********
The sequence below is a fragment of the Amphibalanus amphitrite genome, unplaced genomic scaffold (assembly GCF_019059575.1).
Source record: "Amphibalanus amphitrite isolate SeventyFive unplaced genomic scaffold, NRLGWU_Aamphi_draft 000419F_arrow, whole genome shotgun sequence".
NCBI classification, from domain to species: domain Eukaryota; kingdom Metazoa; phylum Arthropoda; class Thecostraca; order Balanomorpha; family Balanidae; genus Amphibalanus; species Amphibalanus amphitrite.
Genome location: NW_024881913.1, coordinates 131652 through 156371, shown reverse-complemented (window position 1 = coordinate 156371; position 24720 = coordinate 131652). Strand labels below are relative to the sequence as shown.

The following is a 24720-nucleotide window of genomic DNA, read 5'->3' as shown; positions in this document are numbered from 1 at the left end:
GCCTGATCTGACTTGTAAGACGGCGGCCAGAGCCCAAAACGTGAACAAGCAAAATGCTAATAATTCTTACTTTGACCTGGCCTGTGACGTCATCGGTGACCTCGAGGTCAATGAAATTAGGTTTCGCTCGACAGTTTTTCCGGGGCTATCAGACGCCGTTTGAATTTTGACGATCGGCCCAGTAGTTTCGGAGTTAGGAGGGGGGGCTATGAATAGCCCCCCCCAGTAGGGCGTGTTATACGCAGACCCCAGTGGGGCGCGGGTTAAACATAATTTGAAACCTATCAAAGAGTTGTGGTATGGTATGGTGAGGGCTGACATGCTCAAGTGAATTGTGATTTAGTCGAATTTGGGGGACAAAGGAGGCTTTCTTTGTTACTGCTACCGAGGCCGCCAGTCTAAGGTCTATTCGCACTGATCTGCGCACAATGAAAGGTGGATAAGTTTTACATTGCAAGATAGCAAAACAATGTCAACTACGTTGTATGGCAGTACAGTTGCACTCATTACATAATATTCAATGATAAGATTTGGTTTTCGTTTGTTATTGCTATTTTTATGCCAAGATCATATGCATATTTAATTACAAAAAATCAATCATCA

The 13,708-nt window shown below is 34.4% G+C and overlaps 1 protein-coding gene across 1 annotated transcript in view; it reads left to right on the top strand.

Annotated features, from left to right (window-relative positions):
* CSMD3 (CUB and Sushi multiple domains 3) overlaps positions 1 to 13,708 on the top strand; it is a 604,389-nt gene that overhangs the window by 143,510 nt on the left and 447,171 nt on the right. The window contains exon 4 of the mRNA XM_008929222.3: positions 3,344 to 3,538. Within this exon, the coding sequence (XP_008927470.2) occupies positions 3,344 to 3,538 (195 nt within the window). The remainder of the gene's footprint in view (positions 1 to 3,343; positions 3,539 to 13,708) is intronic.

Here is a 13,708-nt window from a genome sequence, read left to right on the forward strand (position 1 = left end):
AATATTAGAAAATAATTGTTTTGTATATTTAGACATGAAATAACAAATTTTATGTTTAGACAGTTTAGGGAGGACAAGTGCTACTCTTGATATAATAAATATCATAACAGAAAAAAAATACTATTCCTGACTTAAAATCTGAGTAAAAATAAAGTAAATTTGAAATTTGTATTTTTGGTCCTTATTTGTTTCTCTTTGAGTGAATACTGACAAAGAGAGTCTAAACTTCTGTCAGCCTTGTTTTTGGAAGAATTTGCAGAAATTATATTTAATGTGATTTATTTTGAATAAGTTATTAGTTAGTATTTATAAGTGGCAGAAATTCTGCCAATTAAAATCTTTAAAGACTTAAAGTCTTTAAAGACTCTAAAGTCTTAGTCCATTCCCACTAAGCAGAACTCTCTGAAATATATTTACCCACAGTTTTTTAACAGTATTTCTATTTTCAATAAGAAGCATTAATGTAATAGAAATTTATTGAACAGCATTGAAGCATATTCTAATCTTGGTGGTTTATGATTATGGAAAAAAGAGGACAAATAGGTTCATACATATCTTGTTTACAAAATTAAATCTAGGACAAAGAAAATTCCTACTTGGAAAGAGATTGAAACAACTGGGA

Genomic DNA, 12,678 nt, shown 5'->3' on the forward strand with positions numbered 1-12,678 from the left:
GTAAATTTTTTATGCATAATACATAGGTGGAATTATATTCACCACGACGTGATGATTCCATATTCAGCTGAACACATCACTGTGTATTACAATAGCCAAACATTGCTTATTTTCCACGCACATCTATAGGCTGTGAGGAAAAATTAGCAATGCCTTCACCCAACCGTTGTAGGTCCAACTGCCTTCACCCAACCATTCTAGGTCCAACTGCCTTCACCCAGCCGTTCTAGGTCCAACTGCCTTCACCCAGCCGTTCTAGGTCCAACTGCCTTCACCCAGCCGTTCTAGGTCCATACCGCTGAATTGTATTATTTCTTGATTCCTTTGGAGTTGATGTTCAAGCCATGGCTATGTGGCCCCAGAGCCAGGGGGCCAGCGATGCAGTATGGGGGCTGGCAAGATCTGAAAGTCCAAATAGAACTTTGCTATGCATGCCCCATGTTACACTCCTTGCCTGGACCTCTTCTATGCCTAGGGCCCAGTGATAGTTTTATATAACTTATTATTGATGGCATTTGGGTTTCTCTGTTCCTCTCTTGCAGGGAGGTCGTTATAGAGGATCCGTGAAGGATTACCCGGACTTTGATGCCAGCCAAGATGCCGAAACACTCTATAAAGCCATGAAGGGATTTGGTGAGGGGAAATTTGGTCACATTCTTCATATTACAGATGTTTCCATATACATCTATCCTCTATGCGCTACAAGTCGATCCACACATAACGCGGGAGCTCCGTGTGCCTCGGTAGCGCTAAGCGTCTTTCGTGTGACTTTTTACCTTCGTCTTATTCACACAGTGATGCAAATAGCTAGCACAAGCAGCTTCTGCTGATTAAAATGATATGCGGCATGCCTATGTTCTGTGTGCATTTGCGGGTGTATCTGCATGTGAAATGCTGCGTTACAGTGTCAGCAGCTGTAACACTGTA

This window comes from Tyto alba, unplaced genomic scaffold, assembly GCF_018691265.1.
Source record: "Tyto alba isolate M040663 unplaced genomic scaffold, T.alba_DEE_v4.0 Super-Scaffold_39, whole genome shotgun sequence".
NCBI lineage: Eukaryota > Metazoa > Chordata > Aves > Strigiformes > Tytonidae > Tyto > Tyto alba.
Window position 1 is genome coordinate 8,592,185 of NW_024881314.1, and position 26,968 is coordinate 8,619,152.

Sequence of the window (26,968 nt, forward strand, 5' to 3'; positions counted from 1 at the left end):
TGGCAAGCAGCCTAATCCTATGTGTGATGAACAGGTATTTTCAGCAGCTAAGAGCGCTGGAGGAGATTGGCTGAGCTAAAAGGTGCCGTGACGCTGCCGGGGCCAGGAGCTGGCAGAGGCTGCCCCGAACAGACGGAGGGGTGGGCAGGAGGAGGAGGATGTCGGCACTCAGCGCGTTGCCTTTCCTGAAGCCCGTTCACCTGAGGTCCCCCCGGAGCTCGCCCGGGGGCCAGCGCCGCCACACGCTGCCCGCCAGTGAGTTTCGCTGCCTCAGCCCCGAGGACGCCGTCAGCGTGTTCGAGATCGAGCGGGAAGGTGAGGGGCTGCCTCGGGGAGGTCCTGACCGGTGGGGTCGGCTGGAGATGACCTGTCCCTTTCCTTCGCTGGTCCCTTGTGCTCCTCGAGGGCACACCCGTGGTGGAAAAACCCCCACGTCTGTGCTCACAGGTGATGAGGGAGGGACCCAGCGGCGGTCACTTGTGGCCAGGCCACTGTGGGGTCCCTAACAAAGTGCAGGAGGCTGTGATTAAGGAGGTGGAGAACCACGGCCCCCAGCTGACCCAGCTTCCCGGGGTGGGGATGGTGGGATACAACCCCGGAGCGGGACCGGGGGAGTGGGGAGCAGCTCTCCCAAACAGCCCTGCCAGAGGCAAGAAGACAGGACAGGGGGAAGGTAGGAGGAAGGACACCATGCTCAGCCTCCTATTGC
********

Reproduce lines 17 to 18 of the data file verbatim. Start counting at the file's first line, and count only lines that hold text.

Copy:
Window position 1 is genome coordinate 8,592,185 of NW_024881314.1, and position 26,968 is coordinate 8,619,152.

Sequence of the window (26,968 nt, forward strand, 5' to 3'; positions counted from 1 at the left end):